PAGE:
/ Column / Infrastructure Outlook: Liberate Data for Integrated Infrastructure Development

Infrastructure Outlook: Liberate Data for Integrated Infrastructure Development

Ahmed Abukhater on October 14, 2016 - in Column

The world is changing around us, with disruptive and efficiency-enabling technology supporting a whole new level of communication, collaboration and productivity. We have a lot more data, tools and technological options in all aspects of our business, including data acquisition, analysis, storage, visualization and sharing. This creates new realities, challenges and opportunities, and infrastructure projects are no exception.

Lack of collaboration among the various stages of infrastructure projects, and the difficulty in capturing and incorporating changes made in each stage, results in final construction that may be different from the originally planned and designed project. In addition, it takes between seven to 10 years (on average) from the time a project is designed and planned to the time it’s actually built and brought to fruition.

There has been a major disconnect between planning and design phases, which can be attributed to the tedious and time-consuming processes of stakeholder collaboration and development approval made more difficult without ubiquitous data access through all project phases. There’s also a gap between design and construction phases, and the fact that these plans aren’t easily translated into construction-ready designs that are operational in the field.

Integrated Infrastructure Development

Planners, designers and development agencies of all sizes are keen to optimize data storage, access and dissemination to increase enterprise collaboration as well as timely and efficient project completion to be economically competitive as well as environmentally sound and sustainable. The need to establish a centralized operational and collaboration platform that ties the various phases of any infrastructure project together is one of the top needs to optimize and streamline project planning and operation.

Although data are one of the most-valuable assets of any organization, in many cases they’re locally stored and stranded in a single location, making them difficult to access and utilize to support decision making throughout the entire project lifecycle. The mechanism by which data are served, accessed and managed is as critical as the data themselves to enable open, collaborative and integrated infrastructure projects.


Technologies such as BYOD (bring your own device), and new advancements in data storage and management, can transform projects from isolated entities to fully networked enterprises. As “the cloud” becomes more affordable, and its deployment becomes more acceptable and pervasive, comprehensive end-to-end solutions are warranted to ingest relevant project data, translate these different data points into actionable intelligence and share outcomes throughout the entire process.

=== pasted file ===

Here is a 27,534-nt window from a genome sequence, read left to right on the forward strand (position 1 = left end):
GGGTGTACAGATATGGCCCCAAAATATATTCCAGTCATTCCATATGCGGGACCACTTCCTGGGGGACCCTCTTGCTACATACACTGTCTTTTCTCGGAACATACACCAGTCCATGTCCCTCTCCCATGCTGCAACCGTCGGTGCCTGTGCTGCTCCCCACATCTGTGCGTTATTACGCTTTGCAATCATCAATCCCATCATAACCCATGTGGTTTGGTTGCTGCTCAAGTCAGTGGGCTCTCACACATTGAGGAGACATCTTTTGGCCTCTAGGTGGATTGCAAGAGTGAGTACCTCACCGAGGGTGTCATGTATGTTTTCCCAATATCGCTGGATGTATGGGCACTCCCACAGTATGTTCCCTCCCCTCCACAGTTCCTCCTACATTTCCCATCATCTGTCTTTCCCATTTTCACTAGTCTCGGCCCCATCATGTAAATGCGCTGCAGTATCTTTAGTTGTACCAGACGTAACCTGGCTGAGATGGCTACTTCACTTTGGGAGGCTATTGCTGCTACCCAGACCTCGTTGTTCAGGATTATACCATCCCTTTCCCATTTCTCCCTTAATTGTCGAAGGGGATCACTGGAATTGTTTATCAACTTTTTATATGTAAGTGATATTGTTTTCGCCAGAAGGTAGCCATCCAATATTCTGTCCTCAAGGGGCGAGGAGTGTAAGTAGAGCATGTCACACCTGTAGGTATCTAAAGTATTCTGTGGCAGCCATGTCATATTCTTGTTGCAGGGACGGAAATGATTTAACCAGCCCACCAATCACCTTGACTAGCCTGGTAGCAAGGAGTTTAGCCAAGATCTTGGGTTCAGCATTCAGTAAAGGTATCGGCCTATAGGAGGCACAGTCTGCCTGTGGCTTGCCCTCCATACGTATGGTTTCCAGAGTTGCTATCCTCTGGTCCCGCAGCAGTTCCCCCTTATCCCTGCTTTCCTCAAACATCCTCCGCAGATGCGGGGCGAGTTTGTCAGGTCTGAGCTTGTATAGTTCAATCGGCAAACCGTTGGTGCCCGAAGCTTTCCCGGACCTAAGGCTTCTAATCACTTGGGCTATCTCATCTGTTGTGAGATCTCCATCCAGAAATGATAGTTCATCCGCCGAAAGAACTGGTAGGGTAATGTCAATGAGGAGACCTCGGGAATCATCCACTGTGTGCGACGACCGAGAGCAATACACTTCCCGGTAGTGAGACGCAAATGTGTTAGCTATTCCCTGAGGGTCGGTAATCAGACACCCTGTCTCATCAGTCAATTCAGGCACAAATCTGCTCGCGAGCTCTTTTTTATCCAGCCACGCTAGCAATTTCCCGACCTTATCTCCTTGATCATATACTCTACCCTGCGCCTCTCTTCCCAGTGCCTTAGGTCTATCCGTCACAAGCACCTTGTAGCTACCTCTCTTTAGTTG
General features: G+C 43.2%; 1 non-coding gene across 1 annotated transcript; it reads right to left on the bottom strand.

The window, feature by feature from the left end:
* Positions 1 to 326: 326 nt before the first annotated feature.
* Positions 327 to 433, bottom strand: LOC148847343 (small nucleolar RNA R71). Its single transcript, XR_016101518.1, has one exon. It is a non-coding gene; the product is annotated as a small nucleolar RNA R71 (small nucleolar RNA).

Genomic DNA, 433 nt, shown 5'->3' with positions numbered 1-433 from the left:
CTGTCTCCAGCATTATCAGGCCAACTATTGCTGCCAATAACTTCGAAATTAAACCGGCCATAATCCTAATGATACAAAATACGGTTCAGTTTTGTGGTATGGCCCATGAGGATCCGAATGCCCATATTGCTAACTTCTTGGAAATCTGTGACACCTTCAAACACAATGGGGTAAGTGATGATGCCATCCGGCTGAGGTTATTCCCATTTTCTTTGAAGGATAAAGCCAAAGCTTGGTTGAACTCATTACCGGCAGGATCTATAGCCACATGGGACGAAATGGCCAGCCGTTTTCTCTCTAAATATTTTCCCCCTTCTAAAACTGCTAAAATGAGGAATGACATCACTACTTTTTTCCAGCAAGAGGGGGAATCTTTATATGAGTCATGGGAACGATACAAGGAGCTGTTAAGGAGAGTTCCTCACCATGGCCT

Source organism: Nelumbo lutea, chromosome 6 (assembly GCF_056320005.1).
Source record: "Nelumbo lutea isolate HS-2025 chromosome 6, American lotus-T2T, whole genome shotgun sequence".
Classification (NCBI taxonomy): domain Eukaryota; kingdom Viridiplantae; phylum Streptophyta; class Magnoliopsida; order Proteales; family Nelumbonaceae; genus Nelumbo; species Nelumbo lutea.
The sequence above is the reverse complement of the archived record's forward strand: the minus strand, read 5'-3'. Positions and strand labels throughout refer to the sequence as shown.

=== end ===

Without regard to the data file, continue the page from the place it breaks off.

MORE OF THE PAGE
Using enterprise capabilities and collaborative processes, we can establish bi-directional channels of communication to easily capture citizen feedback on proposed projects, disseminate critical information to interested stakeholders and streamline the approval and implementation process. The result is greater interaction and transparency, and a more-efficient operation.

Data Security, Availability and Flexibility

Whether a public or private cloud, concerns related to system security, availability and flexibility are important aspects, as are cost, usage and back-end system integration. Organizations should only pay for the service they actually intend to use.

Some data and applications can be shared with the public, while others need to be restricted to certain users, such as designers and contractors. For those reasons, a successful enterprise-level cloud deployment shouldn’t rely on a singular approach of either a private or public cloud.

Instead, a hybrid cloud offers the flexibility to allow higher security and level of control for some privately run cloud applications, while allowing other applications to be publicly available. This approach allows project data and applications to seemingly flow from one system and stage to another, augmenting a private cloud with the capability and resources of a public cloud with enterprise-level deployment and support.

These advancements are transforming the way we plan projects, design components, and build and maintain structures, allowing all stakeholders to be informed, involved and empowered to make decisions and receive appropriate data

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About Ahmed Abukhater

Ahmed Abukhater, Ph.D., AICP, GISP, is an architect, environmental scientist, and urban and regional planner; email: [email protected].

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